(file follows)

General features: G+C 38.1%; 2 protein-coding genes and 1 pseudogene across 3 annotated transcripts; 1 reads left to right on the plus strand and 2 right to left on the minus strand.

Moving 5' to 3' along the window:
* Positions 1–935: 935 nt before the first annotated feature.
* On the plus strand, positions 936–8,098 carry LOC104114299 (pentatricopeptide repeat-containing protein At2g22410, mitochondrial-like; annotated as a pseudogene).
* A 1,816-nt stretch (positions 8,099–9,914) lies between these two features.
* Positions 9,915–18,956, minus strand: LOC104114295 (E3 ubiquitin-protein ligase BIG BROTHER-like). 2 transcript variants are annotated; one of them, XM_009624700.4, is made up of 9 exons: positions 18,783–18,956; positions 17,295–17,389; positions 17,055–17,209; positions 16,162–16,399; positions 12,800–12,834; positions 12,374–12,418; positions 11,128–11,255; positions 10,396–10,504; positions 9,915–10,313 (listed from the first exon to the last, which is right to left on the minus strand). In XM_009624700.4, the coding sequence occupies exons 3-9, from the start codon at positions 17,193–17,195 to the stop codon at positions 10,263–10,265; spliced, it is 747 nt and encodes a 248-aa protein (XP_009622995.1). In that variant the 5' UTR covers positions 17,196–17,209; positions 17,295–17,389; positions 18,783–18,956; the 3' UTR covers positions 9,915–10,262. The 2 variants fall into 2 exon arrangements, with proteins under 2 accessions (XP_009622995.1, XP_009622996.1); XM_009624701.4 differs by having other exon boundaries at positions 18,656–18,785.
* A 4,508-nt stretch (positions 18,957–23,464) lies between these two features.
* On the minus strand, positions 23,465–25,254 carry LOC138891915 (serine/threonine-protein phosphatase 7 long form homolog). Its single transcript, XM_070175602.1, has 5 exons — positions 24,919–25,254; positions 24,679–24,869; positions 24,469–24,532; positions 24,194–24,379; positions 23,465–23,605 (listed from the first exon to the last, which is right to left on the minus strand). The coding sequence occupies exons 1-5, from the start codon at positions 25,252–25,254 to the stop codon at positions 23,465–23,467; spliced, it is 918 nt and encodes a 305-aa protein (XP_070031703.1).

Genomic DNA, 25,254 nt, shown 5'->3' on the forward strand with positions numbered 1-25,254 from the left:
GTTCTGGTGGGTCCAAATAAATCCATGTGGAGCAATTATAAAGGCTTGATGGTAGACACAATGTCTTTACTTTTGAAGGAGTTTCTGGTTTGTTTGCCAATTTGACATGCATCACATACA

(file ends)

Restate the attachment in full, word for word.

General features: G+C 38.1%; 2 protein-coding genes and 1 pseudogene across 3 annotated transcripts; 1 reads left to right on the plus strand and 2 right to left on the minus strand.

Moving 5' to 3' along the window:
* Positions 1–935: 935 nt before the first annotated feature.
* On the plus strand, positions 936–8,098 carry LOC104114299 (pentatricopeptide repeat-containing protein At2g22410, mitochondrial-like; annotated as a pseudogene).
* A 1,816-nt stretch (positions 8,099–9,914) lies between these two features.
* Positions 9,915–18,956, minus strand: LOC104114295 (E3 ubiquitin-protein ligase BIG BROTHER-like). 2 transcript variants are annotated; one of them, XM_009624700.4, is made up of 9 exons: positions 18,783–18,956; positions 17,295–17,389; positions 17,055–17,209; positions 16,162–16,399; positions 12,800–12,834; positions 12,374–12,418; positions 11,128–11,255; positions 10,396–10,504; positions 9,915–10,313 (listed from the first exon to the last, which is right to left on the minus strand). In XM_009624700.4, the coding sequence occupies exons 3-9, from the start codon at positions 17,193–17,195 to the stop codon at positions 10,263–10,265; spliced, it is 747 nt and encodes a 248-aa protein (XP_009622995.1). In that variant the 5' UTR covers positions 17,196–17,209; positions 17,295–17,389; positions 18,783–18,956; the 3' UTR covers positions 9,915–10,262. The 2 variants fall into 2 exon arrangements, with proteins under 2 accessions (XP_009622995.1, XP_009622996.1); XM_009624701.4 differs by having other exon boundaries at positions 18,656–18,785.
* A 4,508-nt stretch (positions 18,957–23,464) lies between these two features.
* On the minus strand, positions 23,465–25,254 carry LOC138891915 (serine/threonine-protein phosphatase 7 long form homolog). Its single transcript, XM_070175602.1, has 5 exons — positions 24,919–25,254; positions 24,679–24,869; positions 24,469–24,532; positions 24,194–24,379; positions 23,465–23,605 (listed from the first exon to the last, which is right to left on the minus strand). The coding sequence occupies exons 1-5, from the start codon at positions 25,252–25,254 to the stop codon at positions 23,465–23,467; spliced, it is 918 nt and encodes a 305-aa protein (XP_070031703.1).

Genomic DNA, 25,254 nt, shown 5'->3' on the forward strand with positions numbered 1-25,254 from the left:
GTTCTGGTGGGTCCAAATAAATCCATGTGGAGCAATTATAAAGGCTTGATGGTAGACACAATGTCTTTACTTTTGAAGGAGTTTCTGGTTTGTTTGCCAATTTGACATGCATCACATACA